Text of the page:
Warning messages for lagging operations
21 September 2016 11:47 AM
In releases 8.0-5.3 and 7.0-6.4, we've added code to detect lagged operations and log warnings.
Fast Query Timestamp
Every forest has a notion of a "fast query timestamp", also sometimes referred to as a "nonblocking timestamp". This is the maximum timestamp at which a query can run without waiting for the forest's timestamp to advance; it indicates the most current time at which the forest has complete state to answer a query. There are several reasons for forests to have this timestamp.
The first has to do with transaction commits, during which the forest places a finger on the commit timestamp for the duration of the commit. The point of this is to ensure that queries perceive committed transactions to be atomic. There can be multiple (even many) transactions with a finger on various timestamps at any given point in time.
The second has to do with asynchronous database replication, in which case each replicated journal frame is accompanied by an appropriate fast query timestamp from the master forest, sampled when the frame was journaled. The forest in the replica database will advance its fast query timestamp to track the journal stream. If replication is interrupted for some reason, the timestamp will stay fixed until replication resumes.
There is now code to detect and warn that a forest's fast query timestamp has lagged the cluster commit timestamp by an excessive amount. For forests in a master database, this means 30 seconds. For forests in a replica database, the warning starts at 60 seconds. The complaint frequency automatically backs off to once every 5 minutes for each forest, with one final warning when the lag is no longer excessive to properly identify when the issue was resolved. The text of the warning looks like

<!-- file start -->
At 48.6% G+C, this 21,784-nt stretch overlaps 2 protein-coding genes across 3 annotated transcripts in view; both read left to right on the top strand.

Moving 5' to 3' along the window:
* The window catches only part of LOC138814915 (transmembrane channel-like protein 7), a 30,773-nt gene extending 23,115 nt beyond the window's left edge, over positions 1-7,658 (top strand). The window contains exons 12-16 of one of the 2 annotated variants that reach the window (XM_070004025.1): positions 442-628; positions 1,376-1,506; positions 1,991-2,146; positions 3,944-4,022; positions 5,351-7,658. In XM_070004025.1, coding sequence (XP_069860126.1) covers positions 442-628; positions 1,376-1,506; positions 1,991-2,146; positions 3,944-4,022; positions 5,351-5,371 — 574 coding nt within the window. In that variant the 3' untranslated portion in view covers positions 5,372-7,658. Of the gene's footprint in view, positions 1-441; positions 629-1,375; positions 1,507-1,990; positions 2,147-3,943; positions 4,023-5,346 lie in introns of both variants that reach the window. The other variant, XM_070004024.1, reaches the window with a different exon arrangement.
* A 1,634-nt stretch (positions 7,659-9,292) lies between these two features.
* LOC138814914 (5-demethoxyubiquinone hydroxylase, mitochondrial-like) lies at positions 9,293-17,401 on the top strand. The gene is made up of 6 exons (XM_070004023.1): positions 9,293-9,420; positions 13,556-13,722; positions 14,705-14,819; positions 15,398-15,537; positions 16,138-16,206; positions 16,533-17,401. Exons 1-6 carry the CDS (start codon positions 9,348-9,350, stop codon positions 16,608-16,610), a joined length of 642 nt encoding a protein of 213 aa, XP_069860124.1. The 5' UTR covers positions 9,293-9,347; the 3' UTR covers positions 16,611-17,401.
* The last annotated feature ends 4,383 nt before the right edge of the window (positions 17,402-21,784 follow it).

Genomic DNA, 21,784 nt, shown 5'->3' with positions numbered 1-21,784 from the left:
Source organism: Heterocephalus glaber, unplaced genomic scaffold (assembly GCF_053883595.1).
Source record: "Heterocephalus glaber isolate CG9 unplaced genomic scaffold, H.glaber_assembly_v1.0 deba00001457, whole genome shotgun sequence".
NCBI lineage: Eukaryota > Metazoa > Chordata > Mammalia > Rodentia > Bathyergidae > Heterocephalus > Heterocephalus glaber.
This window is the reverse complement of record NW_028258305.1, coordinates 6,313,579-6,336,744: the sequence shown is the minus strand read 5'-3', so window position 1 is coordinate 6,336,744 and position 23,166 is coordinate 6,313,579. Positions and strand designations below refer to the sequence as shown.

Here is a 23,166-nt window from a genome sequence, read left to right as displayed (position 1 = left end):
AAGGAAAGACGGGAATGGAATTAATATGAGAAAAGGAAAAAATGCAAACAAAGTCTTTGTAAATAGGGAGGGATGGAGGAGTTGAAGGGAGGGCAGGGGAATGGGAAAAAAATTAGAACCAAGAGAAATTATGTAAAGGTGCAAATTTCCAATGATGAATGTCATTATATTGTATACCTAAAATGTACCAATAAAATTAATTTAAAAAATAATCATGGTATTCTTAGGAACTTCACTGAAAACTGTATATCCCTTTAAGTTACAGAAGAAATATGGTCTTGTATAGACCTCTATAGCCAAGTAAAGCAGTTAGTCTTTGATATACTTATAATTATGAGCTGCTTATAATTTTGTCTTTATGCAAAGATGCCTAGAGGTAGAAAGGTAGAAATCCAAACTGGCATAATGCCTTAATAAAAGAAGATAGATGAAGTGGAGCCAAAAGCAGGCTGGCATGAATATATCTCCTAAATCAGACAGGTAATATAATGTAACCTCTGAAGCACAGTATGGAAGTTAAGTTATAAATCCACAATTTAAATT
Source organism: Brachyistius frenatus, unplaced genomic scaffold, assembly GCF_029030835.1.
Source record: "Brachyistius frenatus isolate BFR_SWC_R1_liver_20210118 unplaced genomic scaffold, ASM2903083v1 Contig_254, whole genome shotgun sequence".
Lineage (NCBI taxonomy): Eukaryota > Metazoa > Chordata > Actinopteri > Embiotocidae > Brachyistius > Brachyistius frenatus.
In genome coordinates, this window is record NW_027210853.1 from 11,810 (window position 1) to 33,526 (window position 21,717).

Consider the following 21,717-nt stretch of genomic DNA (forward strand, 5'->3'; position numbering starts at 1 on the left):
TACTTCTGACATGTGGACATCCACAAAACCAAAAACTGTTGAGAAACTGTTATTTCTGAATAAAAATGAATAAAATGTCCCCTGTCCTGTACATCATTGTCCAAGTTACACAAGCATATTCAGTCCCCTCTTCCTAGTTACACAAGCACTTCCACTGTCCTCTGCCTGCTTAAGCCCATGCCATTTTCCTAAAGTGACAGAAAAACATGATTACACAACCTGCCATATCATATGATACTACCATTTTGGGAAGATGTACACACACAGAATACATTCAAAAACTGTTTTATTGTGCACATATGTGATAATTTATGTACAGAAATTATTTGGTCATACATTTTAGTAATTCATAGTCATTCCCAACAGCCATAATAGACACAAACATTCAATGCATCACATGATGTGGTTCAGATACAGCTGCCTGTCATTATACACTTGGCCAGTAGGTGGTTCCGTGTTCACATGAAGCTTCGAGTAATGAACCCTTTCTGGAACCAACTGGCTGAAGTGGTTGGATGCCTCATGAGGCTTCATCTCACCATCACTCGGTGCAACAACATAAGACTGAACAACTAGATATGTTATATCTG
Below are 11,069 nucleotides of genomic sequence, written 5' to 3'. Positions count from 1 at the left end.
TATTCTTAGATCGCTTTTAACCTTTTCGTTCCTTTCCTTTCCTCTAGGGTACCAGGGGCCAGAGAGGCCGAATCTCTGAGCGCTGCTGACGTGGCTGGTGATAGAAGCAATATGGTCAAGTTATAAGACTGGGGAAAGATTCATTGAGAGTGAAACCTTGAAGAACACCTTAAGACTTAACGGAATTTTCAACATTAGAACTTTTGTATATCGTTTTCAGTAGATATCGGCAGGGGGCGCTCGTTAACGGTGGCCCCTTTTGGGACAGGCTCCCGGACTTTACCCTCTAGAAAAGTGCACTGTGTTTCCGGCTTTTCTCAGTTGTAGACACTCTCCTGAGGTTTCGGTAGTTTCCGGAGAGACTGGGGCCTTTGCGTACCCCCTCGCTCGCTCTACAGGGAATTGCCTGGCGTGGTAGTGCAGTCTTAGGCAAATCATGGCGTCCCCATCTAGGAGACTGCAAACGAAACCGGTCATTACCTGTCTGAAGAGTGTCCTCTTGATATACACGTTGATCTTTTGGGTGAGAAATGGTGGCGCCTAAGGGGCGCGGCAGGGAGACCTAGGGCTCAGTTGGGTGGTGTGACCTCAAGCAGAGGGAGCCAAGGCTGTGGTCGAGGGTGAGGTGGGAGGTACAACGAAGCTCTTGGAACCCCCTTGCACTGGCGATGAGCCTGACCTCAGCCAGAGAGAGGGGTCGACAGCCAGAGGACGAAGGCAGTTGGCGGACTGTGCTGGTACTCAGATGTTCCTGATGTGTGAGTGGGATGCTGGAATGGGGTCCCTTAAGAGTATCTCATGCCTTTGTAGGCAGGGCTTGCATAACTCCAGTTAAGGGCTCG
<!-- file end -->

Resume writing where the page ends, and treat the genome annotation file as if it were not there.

This warning will help flag any problems with overly long transactions that can hold up queries. The warning helps flag the lag issue earlier, rather than later.
There are times when it takes a very long time to write a journal frame, which may result in a lagged timestamp. Reasons can include underprovisioned disk, oversubscribed VM environments, VM migration, etc. These incidents will now get flagged by a new warning message like the following whenever writing a journal frame exceeds 30 seconds:
Another addition is a canary thread that wakes up each second, checks how long it was asleep, and warns if it was longer than 10 seconds. That message looks like
Information on these and other events, including how to control the time limits:
Information on database replication lag: